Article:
IN 1966, THE U.S. NAVY SENT A YOUNG LIEUTENANT named Leslie J. Horn to South Vietnam to evaluate the use of night-vision devices in combat. Horn, a pilot and physicist, soon found himself in a patrol boat looking for Viet Cong in the canals and waterways of the Mekong Delta in the southern end of the country. With his Starlight scope, a handheld light amplifying device, he could see in the dark, but not through the thick foliage that lined the waterways.
One night, rounding a river bend, Horn had a surprise encounter with an armored junk. A firefight erupted, and Horn began wondering if there wasn’t a better way to locate the enemy. What about a spy in the sky, some kind of aircraft that could find the VC without being seen or heard?
“Being a physicist,” Horn recalls today, “I figured, Let’s see, noise is energy, so how do you build a plane with low energy? I started running some equations, and what fell out was a glider.” An airframe with a high lift-to-drag ratio wouldn’t need much power, so the engine could be smaller and therefore quieter. He sent the Office of Naval Research a detailed proposal for a glider—a sailplane, technically—with a muffled engine and a propeller turning slowly enough to avoid generating a buzz from the blade tips. Crewed by fliers equipped with Starlight scopes, the result would be a night reconnaissance airplane that was very nearly silent.
Americans believe that if we invent gadget X, we can get result Y and change situation Z for the better. So it’s no surprise that even before Horn had drawn up his proposal, others had visited the very same turf. The Department of Defense had been asking for new technologies to counter communist infiltration in Vietnam. Before being asked, the big thinkers at Lockheed Missiles & Space had started running analyses and brainstorming.
Lockheed Missiles & Space, based in Sunnyvale, California, had never built an airplane before. The division had produced the Polaris missile, designed for launch by nuclear submarines, and the first generation of spy satellites. But there was a war on, and Sunnyvale’s advanced programs group decided to take on the problem of detecting the Viet Cong.
The group began by analyzing the available sensors and their ranges, and then the ranges at which various aircraft could be heard by the enemy. They discovered the problem: The VC could always hear an aircraft coming before the crew on the aircraft could hear or see the VC. What was needed, the Lockheed guys decided, was a super-quiet airborne sensor platform. They studied balloons, sailplanes, and conventional airplanes with mufflers, but found them all lacking. Then Don Galbraith, head of advanced design, suggested a powered sailplane, one with a muffler and an oversize, slow-turning propeller. Halfway around the world from young Lieutenant Horn, and about half a year earlier, Lockheed Missiles & Space had reached the same conclusion.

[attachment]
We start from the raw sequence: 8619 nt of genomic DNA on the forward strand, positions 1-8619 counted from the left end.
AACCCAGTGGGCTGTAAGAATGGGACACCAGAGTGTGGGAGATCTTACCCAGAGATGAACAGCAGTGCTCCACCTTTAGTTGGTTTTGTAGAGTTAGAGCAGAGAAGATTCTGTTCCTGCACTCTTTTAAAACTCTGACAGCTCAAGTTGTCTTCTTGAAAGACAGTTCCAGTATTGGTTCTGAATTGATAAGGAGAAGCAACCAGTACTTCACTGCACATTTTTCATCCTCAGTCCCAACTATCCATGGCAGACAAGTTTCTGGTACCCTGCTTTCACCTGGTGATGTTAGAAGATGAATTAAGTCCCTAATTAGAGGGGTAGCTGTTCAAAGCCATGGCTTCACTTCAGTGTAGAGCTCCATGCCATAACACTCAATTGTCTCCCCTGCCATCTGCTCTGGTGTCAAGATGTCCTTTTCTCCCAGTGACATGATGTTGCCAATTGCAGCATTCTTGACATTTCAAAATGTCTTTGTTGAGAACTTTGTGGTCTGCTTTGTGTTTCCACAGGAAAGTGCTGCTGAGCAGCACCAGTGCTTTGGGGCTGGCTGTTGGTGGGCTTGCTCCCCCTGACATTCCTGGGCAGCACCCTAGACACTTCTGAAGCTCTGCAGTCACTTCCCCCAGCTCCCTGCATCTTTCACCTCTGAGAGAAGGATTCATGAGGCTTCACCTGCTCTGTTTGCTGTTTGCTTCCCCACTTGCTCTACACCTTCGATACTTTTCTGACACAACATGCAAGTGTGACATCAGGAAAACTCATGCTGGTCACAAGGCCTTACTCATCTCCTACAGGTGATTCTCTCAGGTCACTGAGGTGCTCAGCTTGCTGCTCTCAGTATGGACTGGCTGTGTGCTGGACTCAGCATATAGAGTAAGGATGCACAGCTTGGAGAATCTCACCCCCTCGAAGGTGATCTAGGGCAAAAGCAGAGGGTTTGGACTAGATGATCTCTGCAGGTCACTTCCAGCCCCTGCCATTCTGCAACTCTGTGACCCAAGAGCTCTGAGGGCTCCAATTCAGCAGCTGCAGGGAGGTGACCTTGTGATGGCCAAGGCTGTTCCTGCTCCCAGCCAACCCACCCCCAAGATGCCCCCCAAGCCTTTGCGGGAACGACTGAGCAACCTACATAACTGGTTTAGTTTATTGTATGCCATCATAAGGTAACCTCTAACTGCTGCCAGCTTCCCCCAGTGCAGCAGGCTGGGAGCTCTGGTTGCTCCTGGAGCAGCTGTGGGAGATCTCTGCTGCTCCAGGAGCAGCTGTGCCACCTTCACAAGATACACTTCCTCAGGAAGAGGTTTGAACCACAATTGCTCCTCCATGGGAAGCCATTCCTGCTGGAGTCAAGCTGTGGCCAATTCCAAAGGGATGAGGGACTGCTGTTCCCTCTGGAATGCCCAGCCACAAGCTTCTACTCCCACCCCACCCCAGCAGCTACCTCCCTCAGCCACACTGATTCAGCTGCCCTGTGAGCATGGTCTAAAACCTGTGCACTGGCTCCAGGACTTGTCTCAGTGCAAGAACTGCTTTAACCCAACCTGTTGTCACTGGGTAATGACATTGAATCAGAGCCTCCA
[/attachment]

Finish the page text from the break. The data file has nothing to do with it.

Lockheed project manager Stanley Hall, the designer of several sailplanes and known in the national soaring community, was pulled off a satellite project to supervise the quiet airplane. DARPA, the Defense Advanced Research Projects Agency, tossed in a meager $100,000 to build two proof-of-concept aircraft and sent Les Horn to be its representative at Lockheed. Horn arrived when construction was already under way; he thought he’d died and gone to R&D heaven.
The tiny budget turned out to be an advantage. Because the project was so small, the military and corporate bureaucracies didn’t bother with oversight. The team set up shop behind a plywood partition in the back of the Lockheed executive hangar at the San Jose airport. Engineers and mechanics came from all over Lockheed, including the famed Skunk Works, where the exotic U-2 and SR-71 spyplanes had been designed and built. But this spyplane was going to be a different: simple, designed to fly low and slow, and built and tested on the cheap.
For the airframe, Hall chose a well-known commercial sailplane, the Schweizer 2-32. His team took an ordinary 100-horsepower Continental O-200 engine and mounted it behind and slightly above the cockpit, so it made a bulge in the top of the airframe, like a camel’s hump. The propeller shaft ran above the canopy, outside the airplane, to a vertical pylon attached to the nose. They tested several propellers and chose an eight-foot-diameter model with four wooden blades. To quiet the engine further, the Sunnyvale team lined the inside of the cowling with fiberglass batting and ran the exhaust through a muffler from a 1958 Buick. Instead of using noisy gears, they connected the engine to the propeller shaft with V-belts, similar to fan belts. Les Horn recalls that it was the “only aircraft flying that was powered by rubber bands.” But the engineering and workmanship were first-rate.
The prototype aircraft were designated QT-2: “2” for two-seater, and “QT” for “Quiet Thruster,” officially, though everybody knew it also stood for “on the Q.T.” (on the sly). The first flight was set for August 15, 1967, at an isolated municipal airport in Tracy, California, about 50 miles from San Jose.